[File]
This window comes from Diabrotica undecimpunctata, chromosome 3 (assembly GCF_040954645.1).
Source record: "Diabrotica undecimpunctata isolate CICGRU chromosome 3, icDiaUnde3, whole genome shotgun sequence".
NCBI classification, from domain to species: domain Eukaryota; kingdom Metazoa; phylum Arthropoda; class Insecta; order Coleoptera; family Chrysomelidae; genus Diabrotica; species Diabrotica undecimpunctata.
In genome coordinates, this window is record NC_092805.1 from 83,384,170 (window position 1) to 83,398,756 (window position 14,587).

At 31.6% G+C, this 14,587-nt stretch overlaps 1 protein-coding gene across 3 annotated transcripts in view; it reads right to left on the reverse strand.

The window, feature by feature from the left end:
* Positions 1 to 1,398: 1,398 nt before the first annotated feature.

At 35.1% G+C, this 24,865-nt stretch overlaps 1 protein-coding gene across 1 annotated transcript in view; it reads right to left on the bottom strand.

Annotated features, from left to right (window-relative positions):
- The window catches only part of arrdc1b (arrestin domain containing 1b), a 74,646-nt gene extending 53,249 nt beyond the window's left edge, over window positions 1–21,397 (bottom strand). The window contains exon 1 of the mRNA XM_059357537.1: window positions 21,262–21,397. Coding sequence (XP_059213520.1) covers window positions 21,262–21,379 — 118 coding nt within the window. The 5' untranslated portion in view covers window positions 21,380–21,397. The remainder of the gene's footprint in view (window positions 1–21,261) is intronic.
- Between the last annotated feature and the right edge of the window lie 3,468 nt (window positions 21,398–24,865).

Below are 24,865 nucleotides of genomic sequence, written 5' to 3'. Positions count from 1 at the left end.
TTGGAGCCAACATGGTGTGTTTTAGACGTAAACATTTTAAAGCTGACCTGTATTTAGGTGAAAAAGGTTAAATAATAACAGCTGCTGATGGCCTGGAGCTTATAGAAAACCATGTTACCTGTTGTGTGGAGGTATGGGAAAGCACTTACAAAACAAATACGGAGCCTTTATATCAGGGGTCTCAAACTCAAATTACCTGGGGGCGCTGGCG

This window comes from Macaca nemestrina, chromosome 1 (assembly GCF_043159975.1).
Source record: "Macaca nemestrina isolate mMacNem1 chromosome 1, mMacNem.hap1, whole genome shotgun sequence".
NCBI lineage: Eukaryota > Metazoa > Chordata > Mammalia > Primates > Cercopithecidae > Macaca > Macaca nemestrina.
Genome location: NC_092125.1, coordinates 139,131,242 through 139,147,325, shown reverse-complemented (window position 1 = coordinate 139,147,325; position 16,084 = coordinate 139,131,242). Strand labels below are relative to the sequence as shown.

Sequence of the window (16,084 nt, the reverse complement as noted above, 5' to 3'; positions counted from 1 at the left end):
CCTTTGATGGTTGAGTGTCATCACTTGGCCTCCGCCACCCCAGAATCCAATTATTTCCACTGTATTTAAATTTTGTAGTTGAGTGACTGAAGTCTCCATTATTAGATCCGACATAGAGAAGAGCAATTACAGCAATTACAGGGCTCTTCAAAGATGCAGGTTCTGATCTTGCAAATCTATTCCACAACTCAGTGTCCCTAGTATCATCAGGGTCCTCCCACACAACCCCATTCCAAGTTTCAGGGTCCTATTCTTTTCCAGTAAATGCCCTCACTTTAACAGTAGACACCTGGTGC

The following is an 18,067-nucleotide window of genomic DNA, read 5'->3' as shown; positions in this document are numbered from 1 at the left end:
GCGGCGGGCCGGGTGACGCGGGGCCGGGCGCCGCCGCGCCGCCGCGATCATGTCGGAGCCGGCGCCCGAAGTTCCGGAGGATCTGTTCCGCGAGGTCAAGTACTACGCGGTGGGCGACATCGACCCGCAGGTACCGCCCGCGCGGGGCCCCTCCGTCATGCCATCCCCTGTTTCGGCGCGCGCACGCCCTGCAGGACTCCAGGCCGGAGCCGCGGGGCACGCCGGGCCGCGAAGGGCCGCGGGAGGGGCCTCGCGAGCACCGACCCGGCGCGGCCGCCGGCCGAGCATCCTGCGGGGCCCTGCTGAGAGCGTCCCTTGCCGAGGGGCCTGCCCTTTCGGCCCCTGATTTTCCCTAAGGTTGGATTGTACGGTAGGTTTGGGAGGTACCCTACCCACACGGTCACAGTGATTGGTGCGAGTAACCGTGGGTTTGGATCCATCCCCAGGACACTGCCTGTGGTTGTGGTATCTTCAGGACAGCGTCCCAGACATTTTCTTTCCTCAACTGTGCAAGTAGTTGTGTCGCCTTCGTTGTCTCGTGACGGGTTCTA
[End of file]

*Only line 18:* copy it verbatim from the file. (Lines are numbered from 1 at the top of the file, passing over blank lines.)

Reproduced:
Sequence of the window (16,084 nt, the reverse complement as noted above, 5' to 3'; positions counted from 1 at the left end):